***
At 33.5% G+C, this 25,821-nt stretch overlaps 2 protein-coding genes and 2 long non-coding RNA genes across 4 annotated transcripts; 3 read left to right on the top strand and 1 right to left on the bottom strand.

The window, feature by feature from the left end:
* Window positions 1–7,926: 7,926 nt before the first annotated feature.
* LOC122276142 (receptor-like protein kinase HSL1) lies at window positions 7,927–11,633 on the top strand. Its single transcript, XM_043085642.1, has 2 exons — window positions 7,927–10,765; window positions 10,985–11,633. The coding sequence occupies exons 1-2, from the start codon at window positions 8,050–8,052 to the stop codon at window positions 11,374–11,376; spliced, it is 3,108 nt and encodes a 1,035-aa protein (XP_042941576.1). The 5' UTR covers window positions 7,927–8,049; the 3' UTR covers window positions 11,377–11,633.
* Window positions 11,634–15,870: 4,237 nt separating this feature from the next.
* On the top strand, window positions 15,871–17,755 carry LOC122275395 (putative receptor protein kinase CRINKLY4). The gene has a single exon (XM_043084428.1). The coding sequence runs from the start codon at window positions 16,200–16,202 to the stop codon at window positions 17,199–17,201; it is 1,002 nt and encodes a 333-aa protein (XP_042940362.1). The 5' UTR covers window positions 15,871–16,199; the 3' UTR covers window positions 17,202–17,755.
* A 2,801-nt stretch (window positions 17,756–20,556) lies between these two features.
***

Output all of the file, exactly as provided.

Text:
At 33.5% G+C, this 25,821-nt stretch overlaps 2 protein-coding genes and 2 long non-coding RNA genes across 4 annotated transcripts; 3 read left to right on the top strand and 1 right to left on the bottom strand.

The window, feature by feature from the left end:
* Window positions 1–7,926: 7,926 nt before the first annotated feature.
* LOC122276142 (receptor-like protein kinase HSL1) lies at window positions 7,927–11,633 on the top strand. Its single transcript, XM_043085642.1, has 2 exons — window positions 7,927–10,765; window positions 10,985–11,633. The coding sequence occupies exons 1-2, from the start codon at window positions 8,050–8,052 to the stop codon at window positions 11,374–11,376; spliced, it is 3,108 nt and encodes a 1,035-aa protein (XP_042941576.1). The 5' UTR covers window positions 7,927–8,049; the 3' UTR covers window positions 11,377–11,633.
* Window positions 11,634–15,870: 4,237 nt separating this feature from the next.
* On the top strand, window positions 15,871–17,755 carry LOC122275395 (putative receptor protein kinase CRINKLY4). The gene has a single exon (XM_043084428.1). The coding sequence runs from the start codon at window positions 16,200–16,202 to the stop codon at window positions 17,199–17,201; it is 1,002 nt and encodes a 333-aa protein (XP_042940362.1). The 5' UTR covers window positions 15,871–16,199; the 3' UTR covers window positions 17,202–17,755.
* A 2,801-nt stretch (window positions 17,756–20,556) lies between these two features.